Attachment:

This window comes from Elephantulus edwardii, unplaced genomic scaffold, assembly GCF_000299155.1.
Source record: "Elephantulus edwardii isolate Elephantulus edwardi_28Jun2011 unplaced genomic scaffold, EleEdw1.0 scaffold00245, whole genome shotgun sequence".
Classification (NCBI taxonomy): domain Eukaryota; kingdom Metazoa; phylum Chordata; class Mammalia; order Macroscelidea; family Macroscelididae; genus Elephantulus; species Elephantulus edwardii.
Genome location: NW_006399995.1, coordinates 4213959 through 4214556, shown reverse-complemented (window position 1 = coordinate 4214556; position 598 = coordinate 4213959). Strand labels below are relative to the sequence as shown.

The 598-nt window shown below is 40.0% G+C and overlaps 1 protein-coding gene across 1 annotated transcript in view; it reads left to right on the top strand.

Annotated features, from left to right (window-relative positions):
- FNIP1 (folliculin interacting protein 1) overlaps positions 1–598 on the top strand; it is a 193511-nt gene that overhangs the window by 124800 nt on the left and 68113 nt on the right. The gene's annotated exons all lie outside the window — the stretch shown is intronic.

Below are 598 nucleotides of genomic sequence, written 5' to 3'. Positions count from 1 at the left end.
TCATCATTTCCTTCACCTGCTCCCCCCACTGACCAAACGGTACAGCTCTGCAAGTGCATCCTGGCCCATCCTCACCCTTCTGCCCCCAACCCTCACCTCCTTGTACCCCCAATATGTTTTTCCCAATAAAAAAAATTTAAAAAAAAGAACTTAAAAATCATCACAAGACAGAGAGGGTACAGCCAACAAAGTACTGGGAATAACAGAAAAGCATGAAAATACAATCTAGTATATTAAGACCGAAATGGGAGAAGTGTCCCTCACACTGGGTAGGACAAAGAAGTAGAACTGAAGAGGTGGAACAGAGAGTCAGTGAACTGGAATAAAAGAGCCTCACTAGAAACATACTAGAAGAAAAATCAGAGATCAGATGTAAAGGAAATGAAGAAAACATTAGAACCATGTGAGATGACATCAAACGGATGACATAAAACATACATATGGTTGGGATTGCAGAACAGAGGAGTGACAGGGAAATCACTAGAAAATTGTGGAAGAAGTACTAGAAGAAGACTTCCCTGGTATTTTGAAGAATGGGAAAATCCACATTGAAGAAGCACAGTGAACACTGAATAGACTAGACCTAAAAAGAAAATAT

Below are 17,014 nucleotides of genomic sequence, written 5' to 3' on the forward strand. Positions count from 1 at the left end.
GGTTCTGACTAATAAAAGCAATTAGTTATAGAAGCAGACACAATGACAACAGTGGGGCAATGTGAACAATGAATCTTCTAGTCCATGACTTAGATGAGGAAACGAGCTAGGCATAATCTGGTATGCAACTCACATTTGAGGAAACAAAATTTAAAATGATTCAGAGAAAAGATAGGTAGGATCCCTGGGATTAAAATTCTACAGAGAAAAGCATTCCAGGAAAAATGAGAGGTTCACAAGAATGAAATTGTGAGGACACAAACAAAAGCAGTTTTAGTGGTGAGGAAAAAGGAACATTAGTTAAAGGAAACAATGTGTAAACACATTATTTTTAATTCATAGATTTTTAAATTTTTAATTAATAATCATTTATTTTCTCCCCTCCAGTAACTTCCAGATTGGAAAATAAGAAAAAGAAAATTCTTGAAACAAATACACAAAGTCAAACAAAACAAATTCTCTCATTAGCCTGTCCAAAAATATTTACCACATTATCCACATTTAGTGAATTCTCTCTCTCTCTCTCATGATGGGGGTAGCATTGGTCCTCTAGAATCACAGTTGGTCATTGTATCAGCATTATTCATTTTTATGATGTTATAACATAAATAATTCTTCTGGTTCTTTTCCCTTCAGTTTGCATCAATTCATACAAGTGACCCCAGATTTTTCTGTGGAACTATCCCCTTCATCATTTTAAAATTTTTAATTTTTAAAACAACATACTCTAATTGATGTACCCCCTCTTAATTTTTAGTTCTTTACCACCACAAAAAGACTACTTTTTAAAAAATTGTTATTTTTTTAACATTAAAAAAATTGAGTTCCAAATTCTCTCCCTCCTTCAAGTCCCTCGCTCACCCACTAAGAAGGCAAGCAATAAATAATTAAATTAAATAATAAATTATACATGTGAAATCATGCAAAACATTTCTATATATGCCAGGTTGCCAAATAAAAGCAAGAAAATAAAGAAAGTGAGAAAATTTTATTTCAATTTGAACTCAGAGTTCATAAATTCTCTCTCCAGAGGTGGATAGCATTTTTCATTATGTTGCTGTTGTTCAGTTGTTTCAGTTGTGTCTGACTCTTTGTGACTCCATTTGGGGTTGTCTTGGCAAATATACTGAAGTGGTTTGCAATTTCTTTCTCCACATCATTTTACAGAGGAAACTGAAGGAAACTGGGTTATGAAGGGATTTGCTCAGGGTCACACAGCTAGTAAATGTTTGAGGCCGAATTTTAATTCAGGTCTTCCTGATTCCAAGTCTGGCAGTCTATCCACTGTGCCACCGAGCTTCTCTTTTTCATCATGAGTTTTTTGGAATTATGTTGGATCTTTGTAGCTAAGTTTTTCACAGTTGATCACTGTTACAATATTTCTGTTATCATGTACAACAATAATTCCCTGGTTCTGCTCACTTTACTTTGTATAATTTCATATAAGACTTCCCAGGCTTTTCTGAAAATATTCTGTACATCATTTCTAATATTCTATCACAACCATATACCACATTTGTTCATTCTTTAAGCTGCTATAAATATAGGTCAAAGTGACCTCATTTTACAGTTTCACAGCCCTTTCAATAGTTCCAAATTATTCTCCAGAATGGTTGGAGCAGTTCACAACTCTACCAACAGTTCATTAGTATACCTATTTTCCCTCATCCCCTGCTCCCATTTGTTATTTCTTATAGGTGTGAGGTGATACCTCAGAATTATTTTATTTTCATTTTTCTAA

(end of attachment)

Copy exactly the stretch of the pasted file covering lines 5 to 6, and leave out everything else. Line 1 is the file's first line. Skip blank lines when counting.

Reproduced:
The 598-nt window shown below is 40.0% G+C and overlaps 1 protein-coding gene across 1 annotated transcript in view; it reads left to right on the top strand.

Annotated features, from left to right (window-relative positions):